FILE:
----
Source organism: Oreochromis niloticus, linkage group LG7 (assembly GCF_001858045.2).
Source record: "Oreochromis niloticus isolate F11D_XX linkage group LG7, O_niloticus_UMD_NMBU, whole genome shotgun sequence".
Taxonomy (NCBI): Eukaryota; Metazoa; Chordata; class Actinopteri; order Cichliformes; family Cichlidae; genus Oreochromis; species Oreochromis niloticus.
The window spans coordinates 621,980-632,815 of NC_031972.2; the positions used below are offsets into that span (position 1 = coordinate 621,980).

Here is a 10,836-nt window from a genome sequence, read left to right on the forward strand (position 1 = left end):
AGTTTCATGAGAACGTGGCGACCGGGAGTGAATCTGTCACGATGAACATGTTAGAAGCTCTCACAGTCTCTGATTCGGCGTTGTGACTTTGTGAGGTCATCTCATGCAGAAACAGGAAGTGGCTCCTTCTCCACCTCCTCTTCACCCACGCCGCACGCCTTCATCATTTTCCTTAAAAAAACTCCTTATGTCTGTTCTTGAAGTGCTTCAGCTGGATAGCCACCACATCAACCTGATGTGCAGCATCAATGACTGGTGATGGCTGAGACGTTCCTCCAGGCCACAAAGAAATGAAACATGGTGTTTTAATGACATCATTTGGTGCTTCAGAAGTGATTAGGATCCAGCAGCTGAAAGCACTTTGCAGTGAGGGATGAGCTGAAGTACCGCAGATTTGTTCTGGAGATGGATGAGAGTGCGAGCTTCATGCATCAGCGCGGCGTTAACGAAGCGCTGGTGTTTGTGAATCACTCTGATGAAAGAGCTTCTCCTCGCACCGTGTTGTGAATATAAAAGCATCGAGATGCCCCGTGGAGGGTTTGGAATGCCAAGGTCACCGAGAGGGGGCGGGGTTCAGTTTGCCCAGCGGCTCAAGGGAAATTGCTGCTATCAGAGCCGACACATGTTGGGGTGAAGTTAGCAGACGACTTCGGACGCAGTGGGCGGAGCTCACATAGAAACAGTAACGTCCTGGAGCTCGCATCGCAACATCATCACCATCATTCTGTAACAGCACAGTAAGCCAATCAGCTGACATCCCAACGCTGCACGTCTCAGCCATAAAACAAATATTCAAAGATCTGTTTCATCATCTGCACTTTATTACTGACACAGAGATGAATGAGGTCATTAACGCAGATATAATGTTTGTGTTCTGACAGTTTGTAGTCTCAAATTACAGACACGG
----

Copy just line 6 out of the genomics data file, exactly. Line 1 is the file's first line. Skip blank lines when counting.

AGTTTCATGAGAACGTGGCGACCGGGAGTGAATCTGTCACGATGAACATGTTAGAAGCTCTCACAGTCTCTGATTCGGCGTTGTGACTTTGTGAGGTCATCTCATGCAGAAACAGGAAGTGGCTCCTTCTCCACCTCCTCTTCACCCACGCCGCACGCCTTCATCATTTTCCTTAAAAAAACTCCTTATGTCTGTTCTTGAAGTGCTTCAGCTGGATAGCCACCACATCAACCTGATGTGCAGCATCAATGACTGGTGATGGCTGAGACGTTCCTCCAGGCCACAAAGAAATGAAACATGGTGTTTTAATGACATCATTTGGTGCTTCAGAAGTGATTAGGATCCAGCAGCTGAAAGCACTTTGCAGTGAGGGATGAGCTGAAGTACCGCAGATTTGTTCTGGAGATGGATGAGAGTGCGAGCTTCATGCATCAGCGCGGCGTTAACGAAGCGCTGGTGTTTGTGAATCACTCTGATGAAAGAGCTTCTCCTCGCACCGTGTTGTGAATATAAAAGCATCGAGATGCCCCGTGGAGGGTTTGGAATGCCAAGGTCACCGAGAGGGGGCGGGGTTCAGTTTGCCCAGCGGCTCAAGGGAAATTGCTGCTATCAGAGCCGACACATGTTGGGGTGAAGTTAGCAGACGACTTCGGACGCAGTGGGCGGAGCTCACATAGAAACAGTAACGTCCTGGAGCTCGCATCGCAACATCATCACCATCATTCTGTAACAGCACAGTAAGCCAATCAGCTGACATCCCAACGCTGCACGTCTCAGCCATAAAACAAATATTCAAAGATCTGTTTCATCATCTGCACTTTATTACTGACACAGAGATGAATGAGGTCATTAACGCAGATATAATGTTTGTGTTCTGACAGTTTGTAGTCTCAAATTACAGACACGG